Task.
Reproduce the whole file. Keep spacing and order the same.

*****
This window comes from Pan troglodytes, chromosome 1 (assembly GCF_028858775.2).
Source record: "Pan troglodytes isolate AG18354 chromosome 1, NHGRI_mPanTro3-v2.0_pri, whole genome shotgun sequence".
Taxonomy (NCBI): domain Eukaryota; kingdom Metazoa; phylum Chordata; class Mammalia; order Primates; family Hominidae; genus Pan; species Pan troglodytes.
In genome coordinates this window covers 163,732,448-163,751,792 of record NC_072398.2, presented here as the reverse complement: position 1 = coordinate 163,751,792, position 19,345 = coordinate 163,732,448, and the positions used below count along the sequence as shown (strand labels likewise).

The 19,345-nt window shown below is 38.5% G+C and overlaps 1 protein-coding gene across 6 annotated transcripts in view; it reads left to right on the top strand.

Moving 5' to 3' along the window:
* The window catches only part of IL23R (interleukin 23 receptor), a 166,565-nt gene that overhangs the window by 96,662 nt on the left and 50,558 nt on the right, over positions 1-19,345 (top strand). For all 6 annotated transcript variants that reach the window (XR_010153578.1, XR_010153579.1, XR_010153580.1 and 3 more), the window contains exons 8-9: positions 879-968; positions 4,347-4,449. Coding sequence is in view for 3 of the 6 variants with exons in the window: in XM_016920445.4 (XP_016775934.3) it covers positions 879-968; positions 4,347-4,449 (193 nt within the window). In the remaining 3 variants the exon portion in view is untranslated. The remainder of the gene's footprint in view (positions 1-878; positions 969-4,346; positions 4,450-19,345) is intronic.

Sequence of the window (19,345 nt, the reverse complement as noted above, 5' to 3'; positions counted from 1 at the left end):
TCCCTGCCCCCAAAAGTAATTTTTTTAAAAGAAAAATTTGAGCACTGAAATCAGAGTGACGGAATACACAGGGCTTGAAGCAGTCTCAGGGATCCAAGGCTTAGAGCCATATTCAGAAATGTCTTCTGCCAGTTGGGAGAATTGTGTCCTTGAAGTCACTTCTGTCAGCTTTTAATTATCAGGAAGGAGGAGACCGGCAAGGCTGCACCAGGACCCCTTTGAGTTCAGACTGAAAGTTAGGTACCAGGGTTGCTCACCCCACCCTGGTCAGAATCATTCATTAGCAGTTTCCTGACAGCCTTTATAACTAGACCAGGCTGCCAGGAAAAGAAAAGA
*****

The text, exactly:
This window comes from Pan troglodytes, chromosome 1 (assembly GCF_028858775.2).
Source record: "Pan troglodytes isolate AG18354 chromosome 1, NHGRI_mPanTro3-v2.0_pri, whole genome shotgun sequence".
Taxonomy (NCBI): domain Eukaryota; kingdom Metazoa; phylum Chordata; class Mammalia; order Primates; family Hominidae; genus Pan; species Pan troglodytes.
In genome coordinates this window covers 163,732,448-163,751,792 of record NC_072398.2, presented here as the reverse complement: position 1 = coordinate 163,751,792, position 19,345 = coordinate 163,732,448, and the positions used below count along the sequence as shown (strand labels likewise).

The 19,345-nt window shown below is 38.5% G+C and overlaps 1 protein-coding gene across 6 annotated transcripts in view; it reads left to right on the top strand.

Moving 5' to 3' along the window:
* The window catches only part of IL23R (interleukin 23 receptor), a 166,565-nt gene that overhangs the window by 96,662 nt on the left and 50,558 nt on the right, over positions 1-19,345 (top strand). For all 6 annotated transcript variants that reach the window (XR_010153578.1, XR_010153579.1, XR_010153580.1 and 3 more), the window contains exons 8-9: positions 879-968; positions 4,347-4,449. Coding sequence is in view for 3 of the 6 variants with exons in the window: in XM_016920445.4 (XP_016775934.3) it covers positions 879-968; positions 4,347-4,449 (193 nt within the window). In the remaining 3 variants the exon portion in view is untranslated. The remainder of the gene's footprint in view (positions 1-878; positions 969-4,346; positions 4,450-19,345) is intronic.

Sequence of the window (19,345 nt, the reverse complement as noted above, 5' to 3'; positions counted from 1 at the left end):
TCCCTGCCCCCAAAAGTAATTTTTTTAAAAGAAAAATTTGAGCACTGAAATCAGAGTGACGGAATACACAGGGCTTGAAGCAGTCTCAGGGATCCAAGGCTTAGAGCCATATTCAGAAATGTCTTCTGCCAGTTGGGAGAATTGTGTCCTTGAAGTCACTTCTGTCAGCTTTTAATTATCAGGAAGGAGGAGACCGGCAAGGCTGCACCAGGACCCCTTTGAGTTCAGACTGAAAGTTAGGTACCAGGGTTGCTCACCCCACCCTGGTCAGAATCATTCATTAGCAGTTTCCTGACAGCCTTTATAACTAGACCAGGCTGCCAGGAAAAGAAAAGA